Top YouTube Video Ads: 10 Strategies Video Marketers Can Learn From Them
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- June 8th, 2015
Early in June 2015, YouTube and the Webby Awards announced the winners of their Top Ads of the Decade poll. This unscientific survey was the final part of YouTube’s 10th Birthday celebration, and video marketers can spot some strategic trends and pick up 8 best and 2 worst practices by analyzing the YouTube video ads that knocked voters’ socks off.
The Top Five Favorite YouTube Video Ads Ever
According to the ad makers, brand shapers, copywriters, and coders who responded to the AdWords Agency Blog’s invitation to cast their ballots, the favorite YouTube video ad of the past 10 years was Turkish Airlines’ “Kobe vs. Messi: The Selfie Shootout.” The ad currently has almost 141.3 million views, 241,000 YouTube engagements, 237,000 Facebook shares, and 32,000 Twitter tweets, according to data from Tubular Labs.
The ad was a follow-up to the 2012 “Legends on Board” video ad, and was an instant smash. The video, which features two of the world’s biggest and most recognisable sporting superstars, rocketed to an incredible 25 million views in the first 3 days of release! Combining the craze of the “selfie” mega-famous basketball star and football (soccer) icon, the ad charted on top of the YouTube Ads Leaderboards twice – December 2013 and again in the Cannes Special Edition.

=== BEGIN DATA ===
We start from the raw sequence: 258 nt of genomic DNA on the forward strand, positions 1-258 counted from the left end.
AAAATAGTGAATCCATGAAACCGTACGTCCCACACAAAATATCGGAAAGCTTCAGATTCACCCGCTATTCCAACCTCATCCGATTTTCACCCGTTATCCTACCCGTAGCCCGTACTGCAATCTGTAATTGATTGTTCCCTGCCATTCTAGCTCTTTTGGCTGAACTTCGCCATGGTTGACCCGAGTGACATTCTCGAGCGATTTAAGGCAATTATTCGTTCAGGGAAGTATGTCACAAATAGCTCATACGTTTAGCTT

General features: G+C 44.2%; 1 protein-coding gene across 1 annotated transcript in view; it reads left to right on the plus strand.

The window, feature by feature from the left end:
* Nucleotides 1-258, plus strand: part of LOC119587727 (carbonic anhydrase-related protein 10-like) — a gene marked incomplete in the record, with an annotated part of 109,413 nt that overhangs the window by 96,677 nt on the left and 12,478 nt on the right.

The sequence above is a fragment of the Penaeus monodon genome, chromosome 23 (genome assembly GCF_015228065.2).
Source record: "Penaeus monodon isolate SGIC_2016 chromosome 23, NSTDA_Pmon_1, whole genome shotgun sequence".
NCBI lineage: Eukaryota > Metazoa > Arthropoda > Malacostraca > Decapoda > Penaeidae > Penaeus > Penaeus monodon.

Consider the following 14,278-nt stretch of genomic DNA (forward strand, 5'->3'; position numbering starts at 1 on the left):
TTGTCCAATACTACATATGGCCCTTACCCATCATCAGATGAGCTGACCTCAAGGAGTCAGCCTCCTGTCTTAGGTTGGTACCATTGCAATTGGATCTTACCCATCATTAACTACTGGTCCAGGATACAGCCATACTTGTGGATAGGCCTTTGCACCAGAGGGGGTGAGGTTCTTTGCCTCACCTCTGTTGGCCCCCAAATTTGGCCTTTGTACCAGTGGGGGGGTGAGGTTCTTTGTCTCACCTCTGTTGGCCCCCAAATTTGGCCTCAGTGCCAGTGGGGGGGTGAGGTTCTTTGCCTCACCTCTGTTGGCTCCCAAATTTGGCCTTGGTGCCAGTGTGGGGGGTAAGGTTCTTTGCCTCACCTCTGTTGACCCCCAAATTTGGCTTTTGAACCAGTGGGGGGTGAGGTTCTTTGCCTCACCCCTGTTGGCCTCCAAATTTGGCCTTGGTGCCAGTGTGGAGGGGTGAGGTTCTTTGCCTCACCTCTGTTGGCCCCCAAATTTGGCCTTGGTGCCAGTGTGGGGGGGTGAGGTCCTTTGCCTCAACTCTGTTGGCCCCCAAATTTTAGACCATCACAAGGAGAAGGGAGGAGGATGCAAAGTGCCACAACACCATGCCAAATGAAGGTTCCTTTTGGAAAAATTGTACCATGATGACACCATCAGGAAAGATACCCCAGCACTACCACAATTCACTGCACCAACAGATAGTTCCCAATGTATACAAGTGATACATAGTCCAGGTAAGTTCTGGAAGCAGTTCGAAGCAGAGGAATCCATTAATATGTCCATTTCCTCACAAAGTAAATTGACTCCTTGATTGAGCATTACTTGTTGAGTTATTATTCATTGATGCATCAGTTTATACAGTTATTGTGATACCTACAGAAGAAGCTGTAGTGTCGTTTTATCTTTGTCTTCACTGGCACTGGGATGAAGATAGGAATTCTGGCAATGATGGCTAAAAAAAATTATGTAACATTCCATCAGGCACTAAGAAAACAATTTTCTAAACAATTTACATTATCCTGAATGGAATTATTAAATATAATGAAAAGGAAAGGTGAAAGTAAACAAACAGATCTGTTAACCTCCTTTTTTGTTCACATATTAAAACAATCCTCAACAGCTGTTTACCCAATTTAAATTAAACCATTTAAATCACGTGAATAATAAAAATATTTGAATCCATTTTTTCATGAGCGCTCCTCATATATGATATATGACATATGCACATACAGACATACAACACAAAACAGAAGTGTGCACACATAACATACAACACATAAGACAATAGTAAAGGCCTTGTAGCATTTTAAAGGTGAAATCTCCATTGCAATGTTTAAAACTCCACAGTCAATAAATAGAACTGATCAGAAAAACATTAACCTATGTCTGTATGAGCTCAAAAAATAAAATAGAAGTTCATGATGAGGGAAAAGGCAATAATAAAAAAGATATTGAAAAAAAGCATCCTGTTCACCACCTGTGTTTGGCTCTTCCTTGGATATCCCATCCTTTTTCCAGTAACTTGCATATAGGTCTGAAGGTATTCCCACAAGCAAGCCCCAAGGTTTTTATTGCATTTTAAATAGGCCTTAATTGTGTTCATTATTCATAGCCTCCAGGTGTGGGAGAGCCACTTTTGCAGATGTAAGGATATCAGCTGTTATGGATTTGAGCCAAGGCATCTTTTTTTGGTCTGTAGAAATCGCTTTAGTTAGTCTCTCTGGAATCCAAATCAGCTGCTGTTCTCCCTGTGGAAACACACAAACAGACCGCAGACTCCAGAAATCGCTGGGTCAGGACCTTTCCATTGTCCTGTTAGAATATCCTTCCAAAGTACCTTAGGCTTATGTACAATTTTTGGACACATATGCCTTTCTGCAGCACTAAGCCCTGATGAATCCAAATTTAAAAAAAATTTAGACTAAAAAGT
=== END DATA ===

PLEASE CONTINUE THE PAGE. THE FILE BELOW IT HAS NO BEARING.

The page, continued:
Volkswagen’s Super Bowl 2011 commercial, “The Force,” ended up in second place. The video ad of a little boy dressed as an adorable little Darth Vader attracted over 8 million views before anyone even saw it on their TV. It currently has 62.2 million views, 262,000 YouTube engagements, 1.4 million Facebook shares, and 107,000 Twitter tweets.
The ground-breaking “Always #LikeAGirl” ended up in third place. The video ad challenged and shattered negative perceptions of what it means to do something “like a girl.” It currently has 57.8 million views, 236,000 YouTube engagements, 357,000 Facebook shares, and 104,000 Twitter tweets.
Volvo Trucks’ “The Epic Split feat. Van Damme” ended up in fourth place. The video ad, the subject of a huge number of parodies, currently has 79.4 million views, 520,000 YouTube engagements, 1 million Facebook shares, and 94,000 Twitter tweets.
“Dove Real Beauty Sketches | You’re more beautiful than you think” made the list in fifth place. The video ad is a social experiment which shows women that often, they can be their own worst enemies when it comes to their self-image. It currently has 65.8 million views, 173,000 YouTube engagements, 736,000 Facebook shares, and 85,000 Twitter tweets.
Combined, these top five iconic video ads have been watched for over 7.7 million hours on YouTube alone. Do the math and this means viewers have actively chosen to spend over 875 years watching these YouTube video ads!
Top YouTube Ads: 8 Trends to Follow
Although it was the industry in the form of advertisers, and marketers who took part in the vote for the best video ad of the past 10 years, consumers played a big part too, in the form of views, likes, shares, re-posts, and tweets. Since YouTube introduced TrueView video ads in 2010, consumers have also been leaning-in and watching these ads alongside organic content. In 2014, YouTube analyzed consumer “votes” (i.e. views) and confirmed that 4 of the top 10 trending videos on YouTube for that year were created by advertising teams.So, whether ad makers, brand shapers, copywriters, and coders are voting or viewers and discovering, watching, and sharing YouTube video ads, there’s much that video marketers can learn from 80% of the top ads and the trends that define them. But there two caveats that you should always keep in mind.